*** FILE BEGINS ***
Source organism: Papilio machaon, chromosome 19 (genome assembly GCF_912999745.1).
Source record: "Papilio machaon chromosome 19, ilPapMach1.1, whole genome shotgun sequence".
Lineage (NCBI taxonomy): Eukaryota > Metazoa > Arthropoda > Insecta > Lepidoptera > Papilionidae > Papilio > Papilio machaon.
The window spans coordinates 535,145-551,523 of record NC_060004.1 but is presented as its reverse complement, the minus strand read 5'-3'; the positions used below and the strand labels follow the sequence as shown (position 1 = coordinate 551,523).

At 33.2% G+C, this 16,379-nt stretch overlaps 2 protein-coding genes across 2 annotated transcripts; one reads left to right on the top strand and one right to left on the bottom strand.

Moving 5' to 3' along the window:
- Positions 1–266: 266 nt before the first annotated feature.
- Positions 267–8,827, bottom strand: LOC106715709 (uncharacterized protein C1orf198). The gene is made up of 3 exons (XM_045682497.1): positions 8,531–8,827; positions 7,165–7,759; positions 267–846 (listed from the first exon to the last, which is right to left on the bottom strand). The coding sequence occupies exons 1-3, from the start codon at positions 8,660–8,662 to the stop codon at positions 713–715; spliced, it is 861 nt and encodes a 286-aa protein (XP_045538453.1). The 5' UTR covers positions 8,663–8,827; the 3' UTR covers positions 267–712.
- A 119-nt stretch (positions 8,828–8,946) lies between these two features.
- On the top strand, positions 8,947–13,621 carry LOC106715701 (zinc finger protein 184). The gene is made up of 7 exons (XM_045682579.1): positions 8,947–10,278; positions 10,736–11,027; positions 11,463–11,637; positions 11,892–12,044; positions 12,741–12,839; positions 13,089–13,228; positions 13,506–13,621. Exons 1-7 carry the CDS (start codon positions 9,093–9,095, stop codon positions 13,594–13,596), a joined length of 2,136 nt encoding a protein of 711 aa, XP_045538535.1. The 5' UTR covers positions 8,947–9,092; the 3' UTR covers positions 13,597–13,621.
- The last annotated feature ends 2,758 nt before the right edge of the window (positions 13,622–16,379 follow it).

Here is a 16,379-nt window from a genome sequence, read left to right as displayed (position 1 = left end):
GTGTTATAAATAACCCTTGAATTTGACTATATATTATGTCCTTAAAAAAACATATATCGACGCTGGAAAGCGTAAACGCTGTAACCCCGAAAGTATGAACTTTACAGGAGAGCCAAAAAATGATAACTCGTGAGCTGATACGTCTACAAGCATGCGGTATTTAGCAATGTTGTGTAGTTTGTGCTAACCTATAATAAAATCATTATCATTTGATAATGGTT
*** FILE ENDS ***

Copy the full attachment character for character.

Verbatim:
Source organism: Papilio machaon, chromosome 19 (genome assembly GCF_912999745.1).
Source record: "Papilio machaon chromosome 19, ilPapMach1.1, whole genome shotgun sequence".
Lineage (NCBI taxonomy): Eukaryota > Metazoa > Arthropoda > Insecta > Lepidoptera > Papilionidae > Papilio > Papilio machaon.
The window spans coordinates 535,145-551,523 of record NC_060004.1 but is presented as its reverse complement, the minus strand read 5'-3'; the positions used below and the strand labels follow the sequence as shown (position 1 = coordinate 551,523).

At 33.2% G+C, this 16,379-nt stretch overlaps 2 protein-coding genes across 2 annotated transcripts; one reads left to right on the top strand and one right to left on the bottom strand.

Moving 5' to 3' along the window:
- Positions 1–266: 266 nt before the first annotated feature.
- Positions 267–8,827, bottom strand: LOC106715709 (uncharacterized protein C1orf198). The gene is made up of 3 exons (XM_045682497.1): positions 8,531–8,827; positions 7,165–7,759; positions 267–846 (listed from the first exon to the last, which is right to left on the bottom strand). The coding sequence occupies exons 1-3, from the start codon at positions 8,660–8,662 to the stop codon at positions 713–715; spliced, it is 861 nt and encodes a 286-aa protein (XP_045538453.1). The 5' UTR covers positions 8,663–8,827; the 3' UTR covers positions 267–712.
- A 119-nt stretch (positions 8,828–8,946) lies between these two features.
- On the top strand, positions 8,947–13,621 carry LOC106715701 (zinc finger protein 184). The gene is made up of 7 exons (XM_045682579.1): positions 8,947–10,278; positions 10,736–11,027; positions 11,463–11,637; positions 11,892–12,044; positions 12,741–12,839; positions 13,089–13,228; positions 13,506–13,621. Exons 1-7 carry the CDS (start codon positions 9,093–9,095, stop codon positions 13,594–13,596), a joined length of 2,136 nt encoding a protein of 711 aa, XP_045538535.1. The 5' UTR covers positions 8,947–9,092; the 3' UTR covers positions 13,597–13,621.
- The last annotated feature ends 2,758 nt before the right edge of the window (positions 13,622–16,379 follow it).

Here is a 16,379-nt window from a genome sequence, read left to right as displayed (position 1 = left end):
GTGTTATAAATAACCCTTGAATTTGACTATATATTATGTCCTTAAAAAAACATATATCGACGCTGGAAAGCGTAAACGCTGTAACCCCGAAAGTATGAACTTTACAGGAGAGCCAAAAAATGATAACTCGTGAGCTGATACGTCTACAAGCATGCGGTATTTAGCAATGTTGTGTAGTTTGTGCTAACCTATAATAAAATCATTATCATTTGATAATGGTT